Sudden deterioration in the emergency department often is due to rebleeding (Fig. 13.15), and emergency cerebral angiography is indicated. Placement of a platinum coil should be considered (Fig. 13.16) if the aneurysm is of sufficient size (4–10 mm). Neck size of the aneurysm should be less than 4 mm because anything larger may permit free herniation of the coil into the parent vessel, or the ratio of the largest diameter of the aneurysm to the size of its neck should be favorable; and patients should be poor surgical risks. However, the coil may become compacted after placement, increasing the risk of future rupture, in which case repeat cerebral angiography is needed in 6 weeks. A randomized study largely focused on good-grade (WFNS I or II) patients and small anterior cerebral artery and posterior communicating artery aneurysms and found equal benefit in coiling versus clipping of the aneurysm. Results in basilar artery aneurysms are still anecdotal but very promising.50,51 Two studies on poor-grade (WFNS V or Hunt and Hess grade 4 or 5) SAH patients found improved survival but at the expense of poor functional status.52,53 Whether platinum coil placement equals aneurysmal clipping in future risk of rupture remains to be investigated. Data from follow-up at 1–2 years are encouraging. However, rupture of a completely coil-occluded middle cerebral artery aneurysm after an 18-month interval has been reported.54Placement of coils in patients in poor neurologic state (WFNS III–IV) has been part of some aggressive protocols. Recurrent filling of the aneurysm occurred in 15% of 259 aneurysms treated by coil embolization. In some centers, annual rebleeding rates were 0.8% in the first year, 0.6% in the second year, and 2.4% in the third year after coil placement, with no rebleeding in 2 subsequent years.55

Figure 13.12 Pseudo–subarachnoid hemorrhage (SAH) (false-positive computed tomographic [CT] scan). A–C: Cerebral edema and pseudo-SAH. D,E:Intravascular contrast, 150 mL, from prior abdominal CT. Contrast may remain in vessels when the patient is in shock, which is often the reason for contrast CT scanning of the abdomen.

Figure 13.13 Magnetic resonance imaging with fluid attenuation inversion recovery (FLAIR) sequence: interpeduncular hemorrhage with subarachnoid blood over convexity. (From Wijdicks et al.41 By permission of the American Heart Association.)

Early endovascular management is also indicated if SAH is caused by a dissecting vertebral aneurysm (Fig. 13.17). Rebleeding is very common, and aggressive treatment with proximal (e.g. coiling) occlusion is warranted.56,57,58,59 Surgical management is indicated in a patient with an acute temporal lobe hematoma and early mass effect. Craniotomy with immediate clipping of the ruptured middle cerebral artery aneurysm is warranted, with deferral of cerebral angiography in most instances. Immediate surgical management of a frontal hematoma is rarely indicated. Neurosurgical management of most anterior cerebral artery aneurysms is more complex, requiring better definition by cerebral angiography.

Figure 13.14 Magnetic resonance angiographic view of 6 mm aneurysm of the internal carotid artery (posterior communicating artery aneurysm).

Outcome Predictors

Favorable clinical and CT scan features in aneurysmal SAH are absence of syncope at the onset, full awareness at presentation,60 lack of localizing neurologic signs, and subsequent early clipping of the aneurysm. Unfavorable signs are coma at ictus, older age, major comorbidity,61 rebleeding, large amounts of blood on CT scan, and intraventricular hemorrhage.60 The presence of intracerebral hematoma and retinal hemorrhage does not influence outcome. Basilar artery aneurysmal rupture has a worse outcome than rupture from other types of aneurysms.62 Visual loss from vitreous hemorrhage has a good outcome, but recovery may take up to 3 years (median, 9 months).18 Vitrectomy, at least in one eye, to remove the clot should be considered.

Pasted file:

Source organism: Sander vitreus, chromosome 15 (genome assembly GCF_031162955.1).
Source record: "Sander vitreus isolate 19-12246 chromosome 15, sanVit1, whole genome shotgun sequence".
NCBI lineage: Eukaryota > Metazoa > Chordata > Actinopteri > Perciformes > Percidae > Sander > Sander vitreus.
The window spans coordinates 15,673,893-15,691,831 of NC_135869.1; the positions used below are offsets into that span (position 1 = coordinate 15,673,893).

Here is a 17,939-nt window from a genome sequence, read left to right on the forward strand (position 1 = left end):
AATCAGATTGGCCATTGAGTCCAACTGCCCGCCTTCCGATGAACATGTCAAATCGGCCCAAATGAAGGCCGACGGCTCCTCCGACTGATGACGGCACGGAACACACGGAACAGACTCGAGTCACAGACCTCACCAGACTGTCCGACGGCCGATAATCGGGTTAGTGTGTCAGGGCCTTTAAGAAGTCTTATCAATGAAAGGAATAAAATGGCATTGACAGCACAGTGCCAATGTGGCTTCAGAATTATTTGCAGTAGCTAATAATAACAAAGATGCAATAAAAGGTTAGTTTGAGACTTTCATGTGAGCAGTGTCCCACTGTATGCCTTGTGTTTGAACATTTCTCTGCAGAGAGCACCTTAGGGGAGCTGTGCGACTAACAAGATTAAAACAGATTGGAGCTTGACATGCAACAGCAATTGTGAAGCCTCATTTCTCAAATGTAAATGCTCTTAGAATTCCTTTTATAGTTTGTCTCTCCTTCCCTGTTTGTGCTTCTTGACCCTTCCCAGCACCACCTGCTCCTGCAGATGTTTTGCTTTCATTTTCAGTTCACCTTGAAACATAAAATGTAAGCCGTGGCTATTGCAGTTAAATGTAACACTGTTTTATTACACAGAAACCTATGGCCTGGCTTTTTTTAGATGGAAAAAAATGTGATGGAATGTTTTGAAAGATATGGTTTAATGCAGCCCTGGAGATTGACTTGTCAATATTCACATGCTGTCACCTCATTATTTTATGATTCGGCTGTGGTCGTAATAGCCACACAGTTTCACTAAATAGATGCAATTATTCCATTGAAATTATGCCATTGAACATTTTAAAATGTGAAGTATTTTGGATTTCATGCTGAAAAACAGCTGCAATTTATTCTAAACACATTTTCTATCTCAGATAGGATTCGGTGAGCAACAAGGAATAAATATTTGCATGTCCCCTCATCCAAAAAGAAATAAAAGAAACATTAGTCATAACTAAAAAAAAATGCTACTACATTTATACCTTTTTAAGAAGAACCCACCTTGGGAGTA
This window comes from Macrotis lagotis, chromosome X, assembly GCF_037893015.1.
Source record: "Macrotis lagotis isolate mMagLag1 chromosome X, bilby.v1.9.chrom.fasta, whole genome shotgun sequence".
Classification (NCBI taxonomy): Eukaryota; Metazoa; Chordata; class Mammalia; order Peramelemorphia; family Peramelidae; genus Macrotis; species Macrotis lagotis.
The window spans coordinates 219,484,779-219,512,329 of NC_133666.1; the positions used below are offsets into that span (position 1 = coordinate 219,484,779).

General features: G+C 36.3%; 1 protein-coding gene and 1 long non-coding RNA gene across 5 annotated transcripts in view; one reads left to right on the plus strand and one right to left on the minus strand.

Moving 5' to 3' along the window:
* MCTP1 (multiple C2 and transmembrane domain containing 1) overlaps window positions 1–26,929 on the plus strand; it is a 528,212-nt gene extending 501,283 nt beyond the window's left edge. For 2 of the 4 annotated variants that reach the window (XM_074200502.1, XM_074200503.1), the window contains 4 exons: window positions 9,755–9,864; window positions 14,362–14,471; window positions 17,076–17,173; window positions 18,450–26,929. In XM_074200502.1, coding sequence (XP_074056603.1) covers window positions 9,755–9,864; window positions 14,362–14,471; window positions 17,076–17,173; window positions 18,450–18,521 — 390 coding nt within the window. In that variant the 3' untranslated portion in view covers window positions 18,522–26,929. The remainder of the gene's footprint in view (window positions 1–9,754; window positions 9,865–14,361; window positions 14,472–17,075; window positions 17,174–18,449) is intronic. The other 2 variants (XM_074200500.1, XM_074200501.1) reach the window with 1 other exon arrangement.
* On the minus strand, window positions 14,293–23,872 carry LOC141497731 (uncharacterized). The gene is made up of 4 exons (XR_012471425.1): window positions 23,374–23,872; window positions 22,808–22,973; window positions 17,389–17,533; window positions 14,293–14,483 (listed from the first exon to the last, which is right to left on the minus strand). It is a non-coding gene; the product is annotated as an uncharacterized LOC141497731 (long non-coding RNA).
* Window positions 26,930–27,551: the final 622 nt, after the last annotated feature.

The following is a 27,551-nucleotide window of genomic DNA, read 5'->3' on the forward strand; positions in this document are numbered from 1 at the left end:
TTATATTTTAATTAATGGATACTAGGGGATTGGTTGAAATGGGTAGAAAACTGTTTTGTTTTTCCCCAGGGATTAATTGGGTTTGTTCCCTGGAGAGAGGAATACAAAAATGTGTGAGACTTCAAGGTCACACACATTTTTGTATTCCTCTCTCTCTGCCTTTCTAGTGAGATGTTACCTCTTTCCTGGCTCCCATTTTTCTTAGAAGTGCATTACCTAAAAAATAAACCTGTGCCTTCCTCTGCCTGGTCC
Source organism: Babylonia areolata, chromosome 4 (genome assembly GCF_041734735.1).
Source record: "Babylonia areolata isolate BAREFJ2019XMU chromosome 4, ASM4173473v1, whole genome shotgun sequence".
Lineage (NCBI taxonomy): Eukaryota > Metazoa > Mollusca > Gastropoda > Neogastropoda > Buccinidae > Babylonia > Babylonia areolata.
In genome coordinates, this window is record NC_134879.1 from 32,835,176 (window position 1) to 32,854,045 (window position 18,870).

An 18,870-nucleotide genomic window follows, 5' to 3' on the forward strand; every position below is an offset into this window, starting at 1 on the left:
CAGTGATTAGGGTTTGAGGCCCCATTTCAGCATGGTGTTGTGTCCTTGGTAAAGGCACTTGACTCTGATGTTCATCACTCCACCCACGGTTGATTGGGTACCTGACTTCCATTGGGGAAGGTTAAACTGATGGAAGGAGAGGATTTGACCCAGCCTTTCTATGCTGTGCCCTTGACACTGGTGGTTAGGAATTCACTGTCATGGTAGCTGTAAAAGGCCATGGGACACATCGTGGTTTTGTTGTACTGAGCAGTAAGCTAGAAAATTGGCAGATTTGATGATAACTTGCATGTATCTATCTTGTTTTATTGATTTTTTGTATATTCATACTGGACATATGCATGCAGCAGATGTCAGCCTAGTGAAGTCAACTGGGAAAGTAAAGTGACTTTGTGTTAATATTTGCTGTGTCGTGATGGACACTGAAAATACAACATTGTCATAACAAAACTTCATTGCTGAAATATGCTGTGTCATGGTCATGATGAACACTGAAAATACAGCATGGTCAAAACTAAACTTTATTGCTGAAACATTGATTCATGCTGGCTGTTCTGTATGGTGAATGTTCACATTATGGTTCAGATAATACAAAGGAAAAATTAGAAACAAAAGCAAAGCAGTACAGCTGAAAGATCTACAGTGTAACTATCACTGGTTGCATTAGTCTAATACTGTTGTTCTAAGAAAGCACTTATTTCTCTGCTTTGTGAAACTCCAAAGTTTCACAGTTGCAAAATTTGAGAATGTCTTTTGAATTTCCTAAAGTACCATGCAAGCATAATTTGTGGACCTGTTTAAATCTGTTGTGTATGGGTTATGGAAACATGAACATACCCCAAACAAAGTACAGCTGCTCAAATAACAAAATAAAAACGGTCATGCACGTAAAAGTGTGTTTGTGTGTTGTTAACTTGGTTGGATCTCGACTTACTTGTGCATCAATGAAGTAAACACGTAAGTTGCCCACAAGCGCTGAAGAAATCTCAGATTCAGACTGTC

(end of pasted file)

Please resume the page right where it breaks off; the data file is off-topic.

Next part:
Table 13.2. Initial Management of Aneurysmal Subarachnoid Hemorrhage in the Emergency Department

Endotracheal intubation in patients with GCS <8 or hypoxemia
Maintenance fluid intake of 2 L of 0.9% NaCl
Accept mean arterial blood pressure ≤120 mm Hg and systolic blood pressure <180 mm Hg; treat with esmolol 500 µg/kg IV or labetolol 20 mg (both slow IV push, 1–2 minutes)
Nimodipine, 60 mg 6 times a day
Fosphenytoin, 20 mg/kg intravenously (only with documented seizures)
Ventriculostomy in patients with acute hydrocephalus and GCS ≤ 10
Emergency neurosurgical evacuation in patients with progressive drowsiness and temporal lobe hematoma

GCS, Glasgow coma score.

Figure 13.15 Massive subarachnoid hemorrhage with acute hydrocephalus and hemoventricle from dissecting vertebral aneurysm with fusiform dilatation. A: Computed tomographic scan. B: Cerebral angiogram.

Figure 13.16 Rebleeding in the emergency department. Computed tomographic scans at 2-hour intervals (left, right) in a patient with new headache followed by stupor.


·     Early surgical evacuation in patients with temporal lobe hematoma. Emergency coiling or clipping in any patient with CT scandocumented rebleeding and when due to a dissecting vertebral aneurysm.

·     In appropriate patients (WFNS grade I and II, small [<10 mm] anterior and posterior circulation aneurysms), placement of a platinum coil should be preferred in treatment of SAH to prevent rebleeding.63

·     Admission to a neurologic-neurosurgical intensive care unit, further observation for deterioration, and careful planning for cerebral angiography.

Figure 13.17 Successful endovascular coil placement in the patient in Figure 13.16. A: Before coil placement. B: After coil placement.


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No muscular contraction


Muscular contraction without joint involvement


Muscular contraction moves joint but not against gravity


Muscular contraction moves joint just overcoming gravity


Muscular contraction overcoming gravity and appreciable force


Muscular contraction not overcome by examiner

Source: Modified from Aids to the Examination of the Peripheral Nervous System. London: Bailltière Tindall, 2000. By permission of the Guarantors of Brain.